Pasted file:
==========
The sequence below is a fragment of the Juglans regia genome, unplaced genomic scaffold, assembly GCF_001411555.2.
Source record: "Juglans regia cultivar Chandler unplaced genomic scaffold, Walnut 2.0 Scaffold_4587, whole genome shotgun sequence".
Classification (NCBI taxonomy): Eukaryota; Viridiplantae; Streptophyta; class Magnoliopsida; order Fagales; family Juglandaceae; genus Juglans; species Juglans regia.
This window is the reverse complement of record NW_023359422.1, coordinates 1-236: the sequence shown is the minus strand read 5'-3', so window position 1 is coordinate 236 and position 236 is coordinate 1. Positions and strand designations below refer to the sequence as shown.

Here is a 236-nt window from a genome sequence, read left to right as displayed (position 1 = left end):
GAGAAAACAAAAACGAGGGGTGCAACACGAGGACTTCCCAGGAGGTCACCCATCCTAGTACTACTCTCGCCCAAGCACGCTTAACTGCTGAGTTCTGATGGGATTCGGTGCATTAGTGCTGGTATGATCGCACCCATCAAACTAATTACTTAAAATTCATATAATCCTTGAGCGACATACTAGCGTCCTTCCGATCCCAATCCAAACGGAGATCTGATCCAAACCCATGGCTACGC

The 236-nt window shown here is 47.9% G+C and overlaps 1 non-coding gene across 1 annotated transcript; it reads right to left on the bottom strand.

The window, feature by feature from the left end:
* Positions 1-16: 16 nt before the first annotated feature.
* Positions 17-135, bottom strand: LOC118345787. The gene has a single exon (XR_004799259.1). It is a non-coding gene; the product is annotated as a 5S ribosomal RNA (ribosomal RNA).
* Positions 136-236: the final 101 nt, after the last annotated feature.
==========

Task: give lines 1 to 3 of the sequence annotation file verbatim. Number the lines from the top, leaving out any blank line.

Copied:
The sequence below is a fragment of the Juglans regia genome, unplaced genomic scaffold, assembly GCF_001411555.2.
Source record: "Juglans regia cultivar Chandler unplaced genomic scaffold, Walnut 2.0 Scaffold_4587, whole genome shotgun sequence".
Classification (NCBI taxonomy): Eukaryota; Viridiplantae; Streptophyta; class Magnoliopsida; order Fagales; family Juglandaceae; genus Juglans; species Juglans regia.